NIMS Launches CAM Credentials 

The new credentials are based on standards developed in partnership with and sponsored by Autodesk.

The new credentials are based on standards developed in partnership with and sponsored by Autodesk.

CAM programmer. Image courtesy of the National Institute for Metalworking Skills.

The National Institute for Metalworking Skills (NIMS) is now offering standardized computer-aided manufacturing (CAM) credentials, CAM Milling and Turning.

“The CAM field continues to grow and is expected to create almost 100,000 new programmer, designer, and engineer jobs by 2024,” says NIMS Executive Director Montez King. “It is imperative that people entering the field are properly trained and capable, and these credentials show a potential employer that applicants are ready to program CNC machine tools. Further, employees already on the job may wish to secure an official, portable, industry-recognized certification.” 

The new credentials are based on standards developed in partnership with and sponsored by Autodesk. Over 125 subject matter experts from organizations such as CNC Software, developer of Mastercam; Barefoot CNC; Arkansas State University Mid-South; CamInstructor, and custom machining technology leader, Rosenburger of North America, volunteered their insight during the development and piloting process of the standards.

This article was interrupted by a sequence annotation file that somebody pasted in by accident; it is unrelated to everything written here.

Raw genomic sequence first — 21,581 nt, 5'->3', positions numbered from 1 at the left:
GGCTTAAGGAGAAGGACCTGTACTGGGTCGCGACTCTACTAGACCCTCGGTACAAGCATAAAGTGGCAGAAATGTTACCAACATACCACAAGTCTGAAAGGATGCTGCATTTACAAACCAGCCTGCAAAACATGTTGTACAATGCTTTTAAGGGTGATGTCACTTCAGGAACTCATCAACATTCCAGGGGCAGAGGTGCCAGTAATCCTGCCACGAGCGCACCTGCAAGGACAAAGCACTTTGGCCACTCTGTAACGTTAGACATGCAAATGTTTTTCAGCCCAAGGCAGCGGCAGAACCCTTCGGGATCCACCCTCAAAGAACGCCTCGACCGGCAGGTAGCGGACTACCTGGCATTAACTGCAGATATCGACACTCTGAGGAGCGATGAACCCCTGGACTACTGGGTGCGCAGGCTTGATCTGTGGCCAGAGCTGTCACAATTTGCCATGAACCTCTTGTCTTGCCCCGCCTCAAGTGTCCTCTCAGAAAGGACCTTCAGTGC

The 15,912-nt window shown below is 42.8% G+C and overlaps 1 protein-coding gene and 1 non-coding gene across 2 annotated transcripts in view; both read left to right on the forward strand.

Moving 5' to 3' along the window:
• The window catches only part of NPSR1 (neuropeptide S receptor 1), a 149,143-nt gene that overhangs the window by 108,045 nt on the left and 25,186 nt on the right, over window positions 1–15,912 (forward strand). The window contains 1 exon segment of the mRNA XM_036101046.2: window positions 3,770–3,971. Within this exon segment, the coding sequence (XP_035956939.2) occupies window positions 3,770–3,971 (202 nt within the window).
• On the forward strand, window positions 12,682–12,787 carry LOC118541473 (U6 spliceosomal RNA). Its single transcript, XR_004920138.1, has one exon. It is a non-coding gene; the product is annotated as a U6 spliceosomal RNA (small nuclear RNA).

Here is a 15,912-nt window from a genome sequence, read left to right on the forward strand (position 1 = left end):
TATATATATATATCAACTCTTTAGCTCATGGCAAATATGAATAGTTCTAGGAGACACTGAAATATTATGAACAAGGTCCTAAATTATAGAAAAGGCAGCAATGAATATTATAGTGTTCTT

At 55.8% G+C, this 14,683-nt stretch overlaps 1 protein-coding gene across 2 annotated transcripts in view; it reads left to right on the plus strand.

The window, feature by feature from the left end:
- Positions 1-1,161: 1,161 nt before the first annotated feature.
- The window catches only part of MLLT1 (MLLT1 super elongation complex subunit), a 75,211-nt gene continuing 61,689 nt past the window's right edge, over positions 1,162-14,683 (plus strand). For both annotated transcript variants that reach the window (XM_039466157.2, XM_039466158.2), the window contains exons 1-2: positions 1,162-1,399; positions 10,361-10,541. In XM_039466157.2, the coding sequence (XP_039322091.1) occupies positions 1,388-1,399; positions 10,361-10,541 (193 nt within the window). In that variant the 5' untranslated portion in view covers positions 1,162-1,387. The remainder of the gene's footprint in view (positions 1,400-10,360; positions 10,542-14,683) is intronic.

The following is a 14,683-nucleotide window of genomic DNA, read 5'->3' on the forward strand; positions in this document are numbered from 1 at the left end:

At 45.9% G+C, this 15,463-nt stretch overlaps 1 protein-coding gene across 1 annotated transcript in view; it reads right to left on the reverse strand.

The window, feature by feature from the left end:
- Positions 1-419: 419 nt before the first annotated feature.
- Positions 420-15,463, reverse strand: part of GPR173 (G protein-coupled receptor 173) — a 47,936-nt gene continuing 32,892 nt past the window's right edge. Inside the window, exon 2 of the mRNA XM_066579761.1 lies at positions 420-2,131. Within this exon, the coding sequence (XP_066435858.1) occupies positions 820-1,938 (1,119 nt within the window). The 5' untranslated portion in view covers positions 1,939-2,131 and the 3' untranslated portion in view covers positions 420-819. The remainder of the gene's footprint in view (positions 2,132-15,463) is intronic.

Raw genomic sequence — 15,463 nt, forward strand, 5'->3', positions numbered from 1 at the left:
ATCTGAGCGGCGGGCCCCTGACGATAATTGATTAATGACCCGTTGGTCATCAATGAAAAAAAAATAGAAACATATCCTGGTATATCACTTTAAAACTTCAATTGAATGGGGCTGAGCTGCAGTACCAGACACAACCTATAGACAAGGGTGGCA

Throughout the development process, field experts, within their technical work groups, identified the skills expected for entry-level CAM positions. As a result, these standards now define necessary competencies associated with job preparation, modeling, toolpath generation, documentation, written oral communication, machining mathematics, decision making and problem solving, social skills and personal qualities, engineering drawings and sketches, computer operations and technologies.

“CAM is the first set of NIMS credentials to use our new Performance Measure (PM) Development Requirements for the hands-on component of the credential,” says King. “The new model will allow schools and employers to customize their credentialing experience by using their own projects to validate performance for NIMS credentials as long as they meet the minimum NIMS requirements.”

Manufacturing companies are expected to benefit greatly by having properly trained CAM programmers, designers and engineers. As cycle times decline, material waste and machining errors decrease, and the quality of parts increases with more capable personnel. It is predicted that individuals trained according to these standards will be in high demand in coming years.

Sources: Press materials received from the company and additional information gleaned from the company’s website.

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